Terrebonne Parish (La.)'s Sheriff Jerry Larpenter does not appreciate the anonymous blogging of ExposeDAT, a self-described local "Underground Watchdog." Larpenter told WWL-TV, "If you're gonna lie about me and make it under a fictitious name, I'm gonna come after you."
And come after the blogger he did, or at least he thinks he found the blogger, when he raided the home of Houma Police Officer Wayne Anderson and seized his computers. Anderson, it should be noted, denies he is behind the mysterious blogger behind ExposeDAT.
Now, Larpenter faces backlash from members of his community who believe he has wildly exceeded his authority, violated the First Amendment, and lost the public's trust.
Here's what happened. ExposeDAT, a WordPress-powered blog, ran a number of posts alleging unethical business relationships among a number of senior parish officials, including the sheriff and a man named Tony Alford, who is the parish's insurance agent and also a public official himself by virtue of his current position as acting President of the Terrebonne Parish Levee and Conservation District Board of Commissioners. Among the controversial posts were ones which questioned Alford's insurance agreement with the city, which was set up without a public bidding process. Larpenter's wife's employment with Alford's company was also scrutinized.
Larpenter believed the blogger was engaging in criminal defamation under Louisiana's RS 14:47 statute, and obtained three search warrants — one for a computer, another for ExposeDat's Facebook account, and another for Anderson's home.
Anderson's home was raided by Larpenter's deputies, who seized two computers (one of which reportedly belonged to Anderson's children, according to WWL-TV) and five mobile phones. Anderson was suspended from his job on the police force for conduct unbecoming of an officer, and while he is on paid leave, his lawyer claims he has not received any official paperwork regarding his suspension.
But even assuming Larpenter's premise — that ExposeDAT's suspicions regarding his business relationships while serving as a public official have no merit — at least one lawyer, Mary Ellen Roy, told WWL-TV that Louisiana's defamation statute was ruled unconstitutional by the Supreme Court when authorities rely on it "to punish public expression and publication concerning public officials, public figures, and private individuals who are engaged in public affairs." Loyola Law Professor Dane Ciolino added that criticizing public officials "is constitutionally protected speech of the highest order, and prosecutions for that sort of public comment are extraordinary."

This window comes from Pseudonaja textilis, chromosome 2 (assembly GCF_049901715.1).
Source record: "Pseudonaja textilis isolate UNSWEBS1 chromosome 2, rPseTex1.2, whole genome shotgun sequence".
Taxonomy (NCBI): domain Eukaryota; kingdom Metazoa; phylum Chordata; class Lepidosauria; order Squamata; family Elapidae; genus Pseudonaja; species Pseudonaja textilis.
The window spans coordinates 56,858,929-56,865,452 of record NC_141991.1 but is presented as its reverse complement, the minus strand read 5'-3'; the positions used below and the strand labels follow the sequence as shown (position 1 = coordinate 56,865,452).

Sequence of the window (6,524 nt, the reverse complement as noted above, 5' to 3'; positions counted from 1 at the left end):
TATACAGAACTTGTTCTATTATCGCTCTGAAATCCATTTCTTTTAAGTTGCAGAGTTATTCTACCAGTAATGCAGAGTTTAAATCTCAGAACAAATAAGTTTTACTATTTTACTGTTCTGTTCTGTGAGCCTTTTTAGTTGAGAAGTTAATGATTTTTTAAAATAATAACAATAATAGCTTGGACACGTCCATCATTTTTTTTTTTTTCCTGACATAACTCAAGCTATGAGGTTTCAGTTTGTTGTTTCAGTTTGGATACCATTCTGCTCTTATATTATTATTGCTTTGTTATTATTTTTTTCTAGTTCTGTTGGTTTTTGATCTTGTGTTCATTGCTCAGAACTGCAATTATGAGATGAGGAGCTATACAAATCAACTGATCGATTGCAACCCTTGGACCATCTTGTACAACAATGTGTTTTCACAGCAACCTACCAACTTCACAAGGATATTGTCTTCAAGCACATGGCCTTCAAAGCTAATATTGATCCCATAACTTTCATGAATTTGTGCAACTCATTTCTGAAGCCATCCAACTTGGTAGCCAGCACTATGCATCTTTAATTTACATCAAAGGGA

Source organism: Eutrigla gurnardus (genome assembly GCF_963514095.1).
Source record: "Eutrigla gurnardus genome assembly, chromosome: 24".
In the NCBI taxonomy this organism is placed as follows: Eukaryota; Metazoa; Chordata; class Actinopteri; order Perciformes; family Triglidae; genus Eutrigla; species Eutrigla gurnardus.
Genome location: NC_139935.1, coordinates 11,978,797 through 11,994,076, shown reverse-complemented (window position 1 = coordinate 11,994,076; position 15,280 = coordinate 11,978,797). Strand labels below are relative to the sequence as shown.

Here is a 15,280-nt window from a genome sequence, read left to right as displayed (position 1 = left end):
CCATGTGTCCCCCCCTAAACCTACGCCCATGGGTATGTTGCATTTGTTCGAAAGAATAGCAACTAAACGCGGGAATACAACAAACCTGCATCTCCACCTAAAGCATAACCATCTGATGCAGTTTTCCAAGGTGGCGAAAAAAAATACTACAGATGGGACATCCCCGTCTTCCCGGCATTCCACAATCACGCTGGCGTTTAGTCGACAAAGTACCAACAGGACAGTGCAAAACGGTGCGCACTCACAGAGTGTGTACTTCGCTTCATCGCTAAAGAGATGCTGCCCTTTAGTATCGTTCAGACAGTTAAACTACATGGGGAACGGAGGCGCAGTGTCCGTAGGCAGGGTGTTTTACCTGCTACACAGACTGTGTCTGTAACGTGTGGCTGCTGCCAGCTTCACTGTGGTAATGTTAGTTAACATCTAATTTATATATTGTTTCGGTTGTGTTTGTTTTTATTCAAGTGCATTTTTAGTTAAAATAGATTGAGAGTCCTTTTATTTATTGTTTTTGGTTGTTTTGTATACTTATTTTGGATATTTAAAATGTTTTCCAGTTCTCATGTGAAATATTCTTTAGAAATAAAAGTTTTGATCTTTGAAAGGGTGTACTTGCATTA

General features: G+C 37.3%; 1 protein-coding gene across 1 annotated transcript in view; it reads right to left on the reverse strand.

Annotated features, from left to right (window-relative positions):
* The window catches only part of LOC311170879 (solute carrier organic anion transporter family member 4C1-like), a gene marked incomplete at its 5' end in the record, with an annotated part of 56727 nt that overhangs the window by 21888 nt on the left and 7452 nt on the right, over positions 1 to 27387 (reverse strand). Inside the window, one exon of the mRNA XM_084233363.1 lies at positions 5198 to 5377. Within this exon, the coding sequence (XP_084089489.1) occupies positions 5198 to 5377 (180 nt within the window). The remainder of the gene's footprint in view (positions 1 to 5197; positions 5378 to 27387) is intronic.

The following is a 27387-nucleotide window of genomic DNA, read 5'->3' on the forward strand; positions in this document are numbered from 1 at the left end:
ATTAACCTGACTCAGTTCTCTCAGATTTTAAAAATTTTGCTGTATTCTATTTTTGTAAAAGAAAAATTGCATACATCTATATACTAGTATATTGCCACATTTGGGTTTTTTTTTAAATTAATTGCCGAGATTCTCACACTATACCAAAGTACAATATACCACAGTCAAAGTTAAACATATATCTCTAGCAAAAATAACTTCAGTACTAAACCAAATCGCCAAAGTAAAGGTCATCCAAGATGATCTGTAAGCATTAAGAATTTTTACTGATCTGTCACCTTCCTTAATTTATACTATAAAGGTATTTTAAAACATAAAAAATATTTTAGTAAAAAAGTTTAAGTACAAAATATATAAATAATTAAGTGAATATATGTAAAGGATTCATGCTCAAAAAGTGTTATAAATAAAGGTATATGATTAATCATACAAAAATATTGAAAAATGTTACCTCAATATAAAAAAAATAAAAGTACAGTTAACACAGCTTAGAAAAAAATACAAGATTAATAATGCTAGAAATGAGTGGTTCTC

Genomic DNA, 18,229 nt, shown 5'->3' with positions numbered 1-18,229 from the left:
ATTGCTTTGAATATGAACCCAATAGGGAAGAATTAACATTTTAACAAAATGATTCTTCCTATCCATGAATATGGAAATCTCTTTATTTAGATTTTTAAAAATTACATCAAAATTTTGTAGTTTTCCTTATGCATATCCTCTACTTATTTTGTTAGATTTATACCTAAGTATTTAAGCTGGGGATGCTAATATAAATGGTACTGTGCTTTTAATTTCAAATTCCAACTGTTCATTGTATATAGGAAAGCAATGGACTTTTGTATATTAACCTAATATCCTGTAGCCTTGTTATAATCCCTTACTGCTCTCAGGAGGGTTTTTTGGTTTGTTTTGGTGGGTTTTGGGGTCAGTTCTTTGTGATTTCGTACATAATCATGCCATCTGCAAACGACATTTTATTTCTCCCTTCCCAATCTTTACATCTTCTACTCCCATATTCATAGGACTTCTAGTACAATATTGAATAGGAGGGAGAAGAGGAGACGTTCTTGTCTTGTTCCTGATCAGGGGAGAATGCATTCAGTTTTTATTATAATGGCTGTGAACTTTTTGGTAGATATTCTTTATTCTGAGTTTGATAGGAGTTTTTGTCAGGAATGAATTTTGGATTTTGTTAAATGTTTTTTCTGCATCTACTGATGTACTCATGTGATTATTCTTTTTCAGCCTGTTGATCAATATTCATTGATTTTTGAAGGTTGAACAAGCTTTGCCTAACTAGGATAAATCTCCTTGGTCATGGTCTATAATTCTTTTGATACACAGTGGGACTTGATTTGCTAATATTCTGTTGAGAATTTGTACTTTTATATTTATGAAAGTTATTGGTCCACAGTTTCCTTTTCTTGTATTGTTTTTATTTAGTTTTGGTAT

Ciolino also told WWL-TV:
Those contracts should be examined. And the notion that search warrants are issued and the house of a media commentator is being searched for the content of speech posted on a public website is absolutely extraordinary… It's amazing we're having this conversation in Louisiana rather than in Iran.
The judge who issued the search warrants, Randall Bethancourt, told WWL-TV that the Louisiana defamation law is "pretty broad" and he had no issue with allowing police to "take a look-see at these computers that might have defamatory statements on them."
But at a parish council meeting earlier this week, a number of angry residents came to express their belief that the sheriff's actions have "squashed" freedom of expression. One resident said "I wholeheartedly support First Amendment rights and everyone's right to free speech and the freedom to talk openly about public officials without fear of retaliation." Another was quoted by WWL-TV as saying "I am so, pardon my French, pissed off" about the no-bid process which allowed Alford to become the parish's insurance agent.
The parish's District Attorney — who was also criticized by ExposeDAT — has passed the case to the state's Attorney General's office, and Anderson has filed for an injunction in federal court, asking for the search warrant to be declared unconstitutional and for all searches of his computers to be stopped immediately.